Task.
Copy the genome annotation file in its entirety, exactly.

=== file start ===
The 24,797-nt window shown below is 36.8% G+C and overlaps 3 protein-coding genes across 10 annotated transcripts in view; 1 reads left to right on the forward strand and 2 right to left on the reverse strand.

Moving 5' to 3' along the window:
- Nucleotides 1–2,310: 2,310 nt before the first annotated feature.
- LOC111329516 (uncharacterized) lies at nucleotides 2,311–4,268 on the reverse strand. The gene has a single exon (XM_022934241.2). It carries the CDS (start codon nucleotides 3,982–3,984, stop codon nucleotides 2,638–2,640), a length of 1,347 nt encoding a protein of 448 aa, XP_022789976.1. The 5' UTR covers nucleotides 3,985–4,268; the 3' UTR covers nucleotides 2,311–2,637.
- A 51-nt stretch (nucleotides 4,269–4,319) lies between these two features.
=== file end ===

The 24,797-nt window shown below is 36.8% G+C and overlaps 3 protein-coding genes across 10 annotated transcripts in view; 1 reads left to right on the forward strand and 2 right to left on the reverse strand.

Moving 5' to 3' along the window:
- Nucleotides 1–2,310: 2,310 nt before the first annotated feature.
- LOC111329516 (uncharacterized) lies at nucleotides 2,311–4,268 on the reverse strand. The gene has a single exon (XM_022934241.2). It carries the CDS (start codon nucleotides 3,982–3,984, stop codon nucleotides 2,638–2,640), a length of 1,347 nt encoding a protein of 448 aa, XP_022789976.1. The 5' UTR covers nucleotides 3,985–4,268; the 3' UTR covers nucleotides 2,311–2,637.
- A 51-nt stretch (nucleotides 4,269–4,319) lies between these two features.